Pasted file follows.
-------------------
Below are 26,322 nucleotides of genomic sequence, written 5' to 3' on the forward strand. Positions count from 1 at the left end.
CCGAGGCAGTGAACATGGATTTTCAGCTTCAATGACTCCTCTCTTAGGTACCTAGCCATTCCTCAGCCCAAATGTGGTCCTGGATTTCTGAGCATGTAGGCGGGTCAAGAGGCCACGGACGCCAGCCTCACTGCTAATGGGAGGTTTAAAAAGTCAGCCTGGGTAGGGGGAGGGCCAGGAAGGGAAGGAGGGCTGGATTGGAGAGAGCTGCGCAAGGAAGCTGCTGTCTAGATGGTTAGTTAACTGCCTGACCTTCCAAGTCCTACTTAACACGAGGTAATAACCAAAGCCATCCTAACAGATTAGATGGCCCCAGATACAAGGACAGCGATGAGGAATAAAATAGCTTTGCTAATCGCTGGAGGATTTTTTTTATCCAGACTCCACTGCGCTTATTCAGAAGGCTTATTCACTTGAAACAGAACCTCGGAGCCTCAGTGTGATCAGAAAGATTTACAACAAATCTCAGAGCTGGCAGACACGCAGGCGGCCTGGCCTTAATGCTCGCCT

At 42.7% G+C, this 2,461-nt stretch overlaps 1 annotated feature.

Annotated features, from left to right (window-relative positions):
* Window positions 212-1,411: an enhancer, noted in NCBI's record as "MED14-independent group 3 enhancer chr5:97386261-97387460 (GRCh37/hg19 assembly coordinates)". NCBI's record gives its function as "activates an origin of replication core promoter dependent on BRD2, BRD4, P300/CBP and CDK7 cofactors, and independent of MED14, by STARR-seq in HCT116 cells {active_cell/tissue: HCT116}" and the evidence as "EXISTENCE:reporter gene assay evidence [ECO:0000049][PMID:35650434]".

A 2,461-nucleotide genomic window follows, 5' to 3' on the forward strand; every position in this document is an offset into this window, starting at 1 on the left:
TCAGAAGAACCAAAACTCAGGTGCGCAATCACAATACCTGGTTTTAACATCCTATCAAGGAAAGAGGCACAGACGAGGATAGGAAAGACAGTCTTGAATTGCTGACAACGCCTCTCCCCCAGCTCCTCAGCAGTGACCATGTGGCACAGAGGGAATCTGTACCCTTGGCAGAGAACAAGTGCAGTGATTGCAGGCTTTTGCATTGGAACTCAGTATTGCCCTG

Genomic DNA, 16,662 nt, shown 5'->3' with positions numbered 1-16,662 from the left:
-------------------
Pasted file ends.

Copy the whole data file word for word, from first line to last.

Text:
Below are 26,322 nucleotides of genomic sequence, written 5' to 3' on the forward strand. Positions count from 1 at the left end.
CCGAGGCAGTGAACATGGATTTTCAGCTTCAATGACTCCTCTCTTAGGTACCTAGCCATTCCTCAGCCCAAATGTGGTCCTGGATTTCTGAGCATGTAGGCGGGTCAAGAGGCCACGGACGCCAGCCTCACTGCTAATGGGAGGTTTAAAAAGTCAGCCTGGGTAGGGGGAGGGCCAGGAAGGGAAGGAGGGCTGGATTGGAGAGAGCTGCGCAAGGAAGCTGCTGTCTAGATGGTTAGTTAACTGCCTGACCTTCCAAGTCCTACTTAACACGAGGTAATAACCAAAGCCATCCTAACAGATTAGATGGCCCCAGATACAAGGACAGCGATGAGGAATAAAATAGCTTTGCTAATCGCTGGAGGATTTTTTTTATCCAGACTCCACTGCGCTTATTCAGAAGGCTTATTCACTTGAAACAGAACCTCGGAGCCTCAGTGTGATCAGAAAGATTTACAACAAATCTCAGAGCTGGCAGACACGCAGGCGGCCTGGCCTTAATGCTCGCCT

At 42.7% G+C, this 2,461-nt stretch overlaps 1 annotated feature.

Annotated features, from left to right (window-relative positions):
* Window positions 212-1,411: an enhancer, noted in NCBI's record as "MED14-independent group 3 enhancer chr5:97386261-97387460 (GRCh37/hg19 assembly coordinates)". NCBI's record gives its function as "activates an origin of replication core promoter dependent on BRD2, BRD4, P300/CBP and CDK7 cofactors, and independent of MED14, by STARR-seq in HCT116 cells {active_cell/tissue: HCT116}" and the evidence as "EXISTENCE:reporter gene assay evidence [ECO:0000049][PMID:35650434]".

A 2,461-nucleotide genomic window follows, 5' to 3' on the forward strand; every position in this document is an offset into this window, starting at 1 on the left:
TCAGAAGAACCAAAACTCAGGTGCGCAATCACAATACCTGGTTTTAACATCCTATCAAGGAAAGAGGCACAGACGAGGATAGGAAAGACAGTCTTGAATTGCTGACAACGCCTCTCCCCCAGCTCCTCAGCAGTGACCATGTGGCACAGAGGGAATCTGTACCCTTGGCAGAGAACAAGTGCAGTGATTGCAGGCTTTTGCATTGGAACTCAGTATTGCCCTG

Genomic DNA, 16,662 nt, shown 5'->3' with positions numbered 1-16,662 from the left: